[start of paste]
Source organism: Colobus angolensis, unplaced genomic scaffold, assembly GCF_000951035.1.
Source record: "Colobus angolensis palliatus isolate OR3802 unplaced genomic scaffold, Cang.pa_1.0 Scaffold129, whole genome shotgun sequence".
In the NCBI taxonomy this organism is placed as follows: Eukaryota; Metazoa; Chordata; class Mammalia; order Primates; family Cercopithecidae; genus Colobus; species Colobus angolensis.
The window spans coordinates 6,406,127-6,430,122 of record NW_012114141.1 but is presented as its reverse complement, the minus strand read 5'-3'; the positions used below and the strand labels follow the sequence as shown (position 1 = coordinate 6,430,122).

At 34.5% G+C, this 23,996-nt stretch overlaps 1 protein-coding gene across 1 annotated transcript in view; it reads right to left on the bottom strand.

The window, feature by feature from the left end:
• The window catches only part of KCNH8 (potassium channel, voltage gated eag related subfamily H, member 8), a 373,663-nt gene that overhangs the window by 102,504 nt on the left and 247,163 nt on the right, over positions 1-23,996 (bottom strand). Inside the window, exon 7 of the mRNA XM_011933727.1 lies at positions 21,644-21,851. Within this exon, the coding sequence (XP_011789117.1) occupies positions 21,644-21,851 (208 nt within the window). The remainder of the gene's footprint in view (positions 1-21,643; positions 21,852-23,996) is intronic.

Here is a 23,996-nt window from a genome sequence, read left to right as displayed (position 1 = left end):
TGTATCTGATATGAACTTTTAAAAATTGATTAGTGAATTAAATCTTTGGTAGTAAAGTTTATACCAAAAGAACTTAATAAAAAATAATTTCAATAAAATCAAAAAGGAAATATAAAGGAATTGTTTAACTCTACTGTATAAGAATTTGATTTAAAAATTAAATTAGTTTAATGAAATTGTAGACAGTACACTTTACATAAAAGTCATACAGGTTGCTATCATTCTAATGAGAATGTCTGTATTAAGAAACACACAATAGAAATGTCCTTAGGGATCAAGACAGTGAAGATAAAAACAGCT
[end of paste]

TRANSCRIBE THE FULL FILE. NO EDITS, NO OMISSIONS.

Source organism: Colobus angolensis, unplaced genomic scaffold, assembly GCF_000951035.1.
Source record: "Colobus angolensis palliatus isolate OR3802 unplaced genomic scaffold, Cang.pa_1.0 Scaffold129, whole genome shotgun sequence".
In the NCBI taxonomy this organism is placed as follows: Eukaryota; Metazoa; Chordata; class Mammalia; order Primates; family Cercopithecidae; genus Colobus; species Colobus angolensis.
The window spans coordinates 6,406,127-6,430,122 of record NW_012114141.1 but is presented as its reverse complement, the minus strand read 5'-3'; the positions used below and the strand labels follow the sequence as shown (position 1 = coordinate 6,430,122).

At 34.5% G+C, this 23,996-nt stretch overlaps 1 protein-coding gene across 1 annotated transcript in view; it reads right to left on the bottom strand.

The window, feature by feature from the left end:
• The window catches only part of KCNH8 (potassium channel, voltage gated eag related subfamily H, member 8), a 373,663-nt gene that overhangs the window by 102,504 nt on the left and 247,163 nt on the right, over positions 1-23,996 (bottom strand). Inside the window, exon 7 of the mRNA XM_011933727.1 lies at positions 21,644-21,851. Within this exon, the coding sequence (XP_011789117.1) occupies positions 21,644-21,851 (208 nt within the window). The remainder of the gene's footprint in view (positions 1-21,643; positions 21,852-23,996) is intronic.

Here is a 23,996-nt window from a genome sequence, read left to right as displayed (position 1 = left end):
TGTATCTGATATGAACTTTTAAAAATTGATTAGTGAATTAAATCTTTGGTAGTAAAGTTTATACCAAAAGAACTTAATAAAAAATAATTTCAATAAAATCAAAAAGGAAATATAAAGGAATTGTTTAACTCTACTGTATAAGAATTTGATTTAAAAATTAAATTAGTTTAATGAAATTGTAGACAGTACACTTTACATAAAAGTCATACAGGTTGCTATCATTCTAATGAGAATGTCTGTATTAAGAAACACACAATAGAAATGTCCTTAGGGATCAAGACAGTGAAGATAAAAACAGCT